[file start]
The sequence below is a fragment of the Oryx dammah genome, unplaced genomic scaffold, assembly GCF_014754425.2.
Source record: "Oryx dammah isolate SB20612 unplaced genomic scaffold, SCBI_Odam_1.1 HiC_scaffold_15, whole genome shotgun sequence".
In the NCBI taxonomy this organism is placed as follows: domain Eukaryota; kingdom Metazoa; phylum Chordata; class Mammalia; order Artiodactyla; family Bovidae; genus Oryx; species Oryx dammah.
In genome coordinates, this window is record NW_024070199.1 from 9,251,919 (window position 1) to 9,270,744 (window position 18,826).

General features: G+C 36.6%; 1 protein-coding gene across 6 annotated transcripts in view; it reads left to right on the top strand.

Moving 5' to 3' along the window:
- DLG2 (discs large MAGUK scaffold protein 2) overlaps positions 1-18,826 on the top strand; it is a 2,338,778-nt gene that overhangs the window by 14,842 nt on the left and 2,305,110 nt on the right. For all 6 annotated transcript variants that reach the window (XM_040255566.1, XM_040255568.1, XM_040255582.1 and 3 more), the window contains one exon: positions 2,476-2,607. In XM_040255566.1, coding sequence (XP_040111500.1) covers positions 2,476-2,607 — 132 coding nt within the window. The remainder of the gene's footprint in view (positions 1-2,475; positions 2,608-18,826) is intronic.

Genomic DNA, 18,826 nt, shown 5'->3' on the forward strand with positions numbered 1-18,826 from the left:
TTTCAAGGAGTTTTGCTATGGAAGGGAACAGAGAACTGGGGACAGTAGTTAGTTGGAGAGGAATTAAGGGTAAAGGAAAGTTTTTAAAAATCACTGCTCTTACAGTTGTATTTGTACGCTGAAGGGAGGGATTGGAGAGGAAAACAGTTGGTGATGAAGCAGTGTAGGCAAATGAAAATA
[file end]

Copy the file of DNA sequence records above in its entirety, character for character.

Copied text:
The sequence below is a fragment of the Oryx dammah genome, unplaced genomic scaffold, assembly GCF_014754425.2.
Source record: "Oryx dammah isolate SB20612 unplaced genomic scaffold, SCBI_Odam_1.1 HiC_scaffold_15, whole genome shotgun sequence".
In the NCBI taxonomy this organism is placed as follows: domain Eukaryota; kingdom Metazoa; phylum Chordata; class Mammalia; order Artiodactyla; family Bovidae; genus Oryx; species Oryx dammah.
In genome coordinates, this window is record NW_024070199.1 from 9,251,919 (window position 1) to 9,270,744 (window position 18,826).

General features: G+C 36.6%; 1 protein-coding gene across 6 annotated transcripts in view; it reads left to right on the top strand.

Moving 5' to 3' along the window:
- DLG2 (discs large MAGUK scaffold protein 2) overlaps positions 1-18,826 on the top strand; it is a 2,338,778-nt gene that overhangs the window by 14,842 nt on the left and 2,305,110 nt on the right. For all 6 annotated transcript variants that reach the window (XM_040255566.1, XM_040255568.1, XM_040255582.1 and 3 more), the window contains one exon: positions 2,476-2,607. In XM_040255566.1, coding sequence (XP_040111500.1) covers positions 2,476-2,607 — 132 coding nt within the window. The remainder of the gene's footprint in view (positions 1-2,475; positions 2,608-18,826) is intronic.

Genomic DNA, 18,826 nt, shown 5'->3' on the forward strand with positions numbered 1-18,826 from the left:
TTTCAAGGAGTTTTGCTATGGAAGGGAACAGAGAACTGGGGACAGTAGTTAGTTGGAGAGGAATTAAGGGTAAAGGAAAGTTTTTAAAAATCACTGCTCTTACAGTTGTATTTGTACGCTGAAGGGAGGGATTGGAGAGGAAAACAGTTGGTGATGAAGCAGTGTAGGCAAATGAAAATA